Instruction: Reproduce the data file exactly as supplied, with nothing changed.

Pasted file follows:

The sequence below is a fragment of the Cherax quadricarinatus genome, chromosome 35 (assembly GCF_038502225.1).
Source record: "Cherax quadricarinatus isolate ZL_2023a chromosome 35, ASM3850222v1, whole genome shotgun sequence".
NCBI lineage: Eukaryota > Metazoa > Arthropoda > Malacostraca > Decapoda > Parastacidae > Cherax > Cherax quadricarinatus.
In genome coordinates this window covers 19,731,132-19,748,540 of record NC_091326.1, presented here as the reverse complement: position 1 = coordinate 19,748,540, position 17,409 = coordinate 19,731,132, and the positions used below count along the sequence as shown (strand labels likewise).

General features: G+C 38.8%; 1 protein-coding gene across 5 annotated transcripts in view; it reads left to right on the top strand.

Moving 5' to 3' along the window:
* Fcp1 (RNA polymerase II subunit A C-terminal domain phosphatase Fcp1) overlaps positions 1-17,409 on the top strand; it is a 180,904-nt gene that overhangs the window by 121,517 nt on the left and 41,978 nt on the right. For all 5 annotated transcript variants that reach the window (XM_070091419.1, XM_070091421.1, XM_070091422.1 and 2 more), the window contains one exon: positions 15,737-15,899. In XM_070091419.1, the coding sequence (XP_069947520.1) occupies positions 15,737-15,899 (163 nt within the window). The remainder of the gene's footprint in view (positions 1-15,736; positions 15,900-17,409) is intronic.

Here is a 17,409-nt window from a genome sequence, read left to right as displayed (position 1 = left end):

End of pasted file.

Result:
The sequence below is a fragment of the Cherax quadricarinatus genome, chromosome 35 (assembly GCF_038502225.1).
Source record: "Cherax quadricarinatus isolate ZL_2023a chromosome 35, ASM3850222v1, whole genome shotgun sequence".
NCBI lineage: Eukaryota > Metazoa > Arthropoda > Malacostraca > Decapoda > Parastacidae > Cherax > Cherax quadricarinatus.
In genome coordinates this window covers 19,731,132-19,748,540 of record NC_091326.1, presented here as the reverse complement: position 1 = coordinate 19,748,540, position 17,409 = coordinate 19,731,132, and the positions used below count along the sequence as shown (strand labels likewise).

General features: G+C 38.8%; 1 protein-coding gene across 5 annotated transcripts in view; it reads left to right on the top strand.

Moving 5' to 3' along the window:
* Fcp1 (RNA polymerase II subunit A C-terminal domain phosphatase Fcp1) overlaps positions 1-17,409 on the top strand; it is a 180,904-nt gene that overhangs the window by 121,517 nt on the left and 41,978 nt on the right. For all 5 annotated transcript variants that reach the window (XM_070091419.1, XM_070091421.1, XM_070091422.1 and 2 more), the window contains one exon: positions 15,737-15,899. In XM_070091419.1, the coding sequence (XP_069947520.1) occupies positions 15,737-15,899 (163 nt within the window). The remainder of the gene's footprint in view (positions 1-15,736; positions 15,900-17,409) is intronic.

Here is a 17,409-nt window from a genome sequence, read left to right as displayed (position 1 = left end):